Foreign Bodies; or, How Did Darwin Invent the Symptom?

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  • Additional Information
    • Subject Terms:
    • Abstract:
      Beginning with a discussion of the sources in Darwin's writing for Freud's theory of the hysterical symptom, this essay proceeds to a symptomatic reading of Darwin himself. With reference to "The Origin of Species," "The Descent of Man," and "The Expression of the Emotions," this essay shows that Darwin's theories of involuntary expressive behavior and of aesthetic preference in sexual selection are linked by their role in his understanding of racial difference and also by their reliance on the idea that learned habits can be inherited as instincts, a view often identified with Lamarck. They are thus at once theories of the foreign body and theories that appear as foreigners within the body of Darwin's work. [ABSTRACT FROM AUTHOR]
    • Abstract:
      Copyright of Victorian Studies is the property of Indiana University Press and its content may not be copied or emailed to multiple sites or posted to a listserv without the copyright holder's express written permission. However, users may print, download, or email articles for individual use. This abstract may be abridged. No warranty is given about the accuracy of the copy. Users should refer to the original published version of the material for the full abstract. (Copyright applies to all Abstracts.)
    • Author Affiliations:
      1University of Western Ontario
    • ISSN:
      0042-5222
    • Accession Number:
      10.2979/VIC.2010.52.4.535
    • Accession Number:
      56935570
  • Citations
    • ABNT:
      ROWLINSON, M. Foreign Bodies; or, How Did Darwin Invent the Symptom? Victorian Studies, [s. l.], v. 52, n. 4, p. 535–559, 2010. DOI 10.2979/VIC.2010.52.4.535. Disponível em: http://search.ebscohost.com/login.aspx?direct=true&site=eds-live&db=asn&AN=56935570. Acesso em: 1 dez. 2020.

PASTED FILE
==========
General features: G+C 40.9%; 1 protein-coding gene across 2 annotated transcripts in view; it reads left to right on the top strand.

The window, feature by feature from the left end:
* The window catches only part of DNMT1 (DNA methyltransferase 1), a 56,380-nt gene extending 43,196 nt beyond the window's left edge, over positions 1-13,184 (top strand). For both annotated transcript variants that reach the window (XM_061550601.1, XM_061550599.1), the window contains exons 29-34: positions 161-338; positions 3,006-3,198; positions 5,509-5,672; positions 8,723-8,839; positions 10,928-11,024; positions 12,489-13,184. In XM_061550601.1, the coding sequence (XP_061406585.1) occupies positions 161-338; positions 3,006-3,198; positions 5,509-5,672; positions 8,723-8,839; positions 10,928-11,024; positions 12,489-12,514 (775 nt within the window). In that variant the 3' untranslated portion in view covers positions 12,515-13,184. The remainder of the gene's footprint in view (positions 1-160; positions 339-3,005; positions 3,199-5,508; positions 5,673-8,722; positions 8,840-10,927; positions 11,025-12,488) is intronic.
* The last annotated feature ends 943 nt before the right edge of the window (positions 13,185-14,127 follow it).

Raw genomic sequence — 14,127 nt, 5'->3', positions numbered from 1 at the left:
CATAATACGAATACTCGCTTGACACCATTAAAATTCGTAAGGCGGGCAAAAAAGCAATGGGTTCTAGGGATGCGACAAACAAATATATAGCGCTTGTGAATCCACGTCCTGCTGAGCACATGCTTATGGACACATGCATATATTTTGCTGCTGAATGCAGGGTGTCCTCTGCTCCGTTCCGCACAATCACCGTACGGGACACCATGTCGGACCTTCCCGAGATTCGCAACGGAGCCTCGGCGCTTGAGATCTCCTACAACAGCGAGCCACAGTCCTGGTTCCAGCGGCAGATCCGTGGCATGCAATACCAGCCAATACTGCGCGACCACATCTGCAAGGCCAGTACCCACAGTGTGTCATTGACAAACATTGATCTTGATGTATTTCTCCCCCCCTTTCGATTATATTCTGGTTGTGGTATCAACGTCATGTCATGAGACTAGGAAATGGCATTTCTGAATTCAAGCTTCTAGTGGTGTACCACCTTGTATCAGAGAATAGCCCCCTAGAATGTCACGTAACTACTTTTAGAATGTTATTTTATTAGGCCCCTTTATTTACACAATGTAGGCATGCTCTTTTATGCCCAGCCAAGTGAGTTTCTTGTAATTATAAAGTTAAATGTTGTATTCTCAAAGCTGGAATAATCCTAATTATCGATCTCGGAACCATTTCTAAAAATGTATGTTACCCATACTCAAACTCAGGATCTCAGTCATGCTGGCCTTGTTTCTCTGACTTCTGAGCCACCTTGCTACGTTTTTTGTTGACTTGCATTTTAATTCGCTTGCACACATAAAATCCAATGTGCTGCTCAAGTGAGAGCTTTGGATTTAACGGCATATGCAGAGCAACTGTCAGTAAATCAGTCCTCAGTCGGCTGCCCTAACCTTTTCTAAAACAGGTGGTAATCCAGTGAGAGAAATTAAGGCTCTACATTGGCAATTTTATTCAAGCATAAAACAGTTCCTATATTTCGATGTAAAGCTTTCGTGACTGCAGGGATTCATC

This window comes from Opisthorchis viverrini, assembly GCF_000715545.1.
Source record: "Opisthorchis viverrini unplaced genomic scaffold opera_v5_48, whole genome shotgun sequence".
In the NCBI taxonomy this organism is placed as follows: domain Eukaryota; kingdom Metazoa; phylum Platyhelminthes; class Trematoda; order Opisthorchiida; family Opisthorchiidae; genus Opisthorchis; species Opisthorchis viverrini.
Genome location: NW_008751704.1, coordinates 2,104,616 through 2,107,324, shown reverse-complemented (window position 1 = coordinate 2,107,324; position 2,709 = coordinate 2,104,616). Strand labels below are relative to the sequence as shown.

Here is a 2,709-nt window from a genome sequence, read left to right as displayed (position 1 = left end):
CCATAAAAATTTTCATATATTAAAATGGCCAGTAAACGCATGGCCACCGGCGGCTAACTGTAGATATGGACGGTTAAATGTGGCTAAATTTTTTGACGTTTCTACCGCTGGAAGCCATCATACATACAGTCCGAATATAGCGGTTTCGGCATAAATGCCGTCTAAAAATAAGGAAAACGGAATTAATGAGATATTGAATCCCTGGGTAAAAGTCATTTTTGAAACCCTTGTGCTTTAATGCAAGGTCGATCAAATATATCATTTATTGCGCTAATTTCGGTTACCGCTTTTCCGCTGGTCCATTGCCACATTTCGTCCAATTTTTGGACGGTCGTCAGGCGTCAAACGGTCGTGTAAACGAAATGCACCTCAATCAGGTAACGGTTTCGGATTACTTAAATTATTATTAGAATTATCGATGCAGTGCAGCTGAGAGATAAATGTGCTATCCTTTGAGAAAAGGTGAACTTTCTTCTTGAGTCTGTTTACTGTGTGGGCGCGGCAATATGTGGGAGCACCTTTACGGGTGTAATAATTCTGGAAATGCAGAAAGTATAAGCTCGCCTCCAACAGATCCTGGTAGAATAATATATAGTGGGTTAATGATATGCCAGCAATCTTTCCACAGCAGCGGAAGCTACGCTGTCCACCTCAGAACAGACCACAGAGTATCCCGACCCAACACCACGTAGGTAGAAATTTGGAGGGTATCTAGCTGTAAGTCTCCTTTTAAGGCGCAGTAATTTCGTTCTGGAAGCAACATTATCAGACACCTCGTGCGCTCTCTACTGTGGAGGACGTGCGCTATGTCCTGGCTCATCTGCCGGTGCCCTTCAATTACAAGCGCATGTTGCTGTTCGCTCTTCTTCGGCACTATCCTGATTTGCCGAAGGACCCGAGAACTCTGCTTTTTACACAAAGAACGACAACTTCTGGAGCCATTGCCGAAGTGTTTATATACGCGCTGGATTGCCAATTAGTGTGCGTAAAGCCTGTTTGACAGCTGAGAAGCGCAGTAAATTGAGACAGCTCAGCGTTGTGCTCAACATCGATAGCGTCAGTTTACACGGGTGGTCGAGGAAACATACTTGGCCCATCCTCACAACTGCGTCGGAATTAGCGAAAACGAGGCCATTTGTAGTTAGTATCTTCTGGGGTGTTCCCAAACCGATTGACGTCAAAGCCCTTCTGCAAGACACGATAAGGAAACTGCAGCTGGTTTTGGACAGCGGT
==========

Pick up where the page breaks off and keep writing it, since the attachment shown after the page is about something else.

• AMA:
      ROWLINSON M. Foreign Bodies; or, How Did Darwin Invent the Symptom? Victorian Studies. 2010;52(4):535-559. doi:10.2979/VIC.2010.52.4.535
    • APA:
      ROWLINSON, M. (2010). Foreign Bodies; or, How Did Darwin Invent the Symptom? Victorian Studies, 52(4), 535–559. https://doi.org/10.2979/VIC.2010.52.4.535
    • Chicago/Turabian: Author-Date:
      ROWLINSON, MATTHEW. 2010. “Foreign Bodies; or, How Did Darwin Invent the Symptom?” Victorian Studies 52 (4): 535–59. doi:10.2979/VIC.2010.52.4.535.
    • Harvard:
      ROWLINSON, M. (2010) ‘Foreign Bodies; or, How Did Darwin Invent the Symptom?’, Victorian Studies, 52(4), pp. 535–559. doi: 10.2979/VIC.2010.52.4.535.
    • Harvard: Australian:
      ROWLINSON, M 2010, ‘Foreign Bodies; or, How Did Darwin Invent the Symptom?’, Victorian Studies, vol. 52, no. 4, pp. 535–559, viewed 1 December 2020, .
    • MLA:
      ROWLINSON, MATTHEW. “Foreign Bodies; or, How Did Darwin Invent the Symptom?” Victorian Studies, vol. 52, no. 4, Summer 2010, pp. 535–559. EBSCOhost, doi:10.2979/VIC.2010.52.4.535.
    • Chicago/Turabian: Humanities:
      ROWLINSON, MATTHEW. “Foreign Bodies; or, How Did Darwin Invent the Symptom?” Victorian Studies 52, no. 4 (Summer 2010): 535–59. doi:10.2979/VIC.2010.52.4.535.
    • Vancouver/ICMJE:
      ROWLINSON M. Foreign Bodies; or, How Did Darwin Invent the Symptom? Victorian Studies [Internet]. 2010 Summer [cited 2020 Dec 1];52(4):535–59. Available from: http://search.ebscohost.com/login.aspx?direct=true&site=eds-live&db=asn&AN=56935570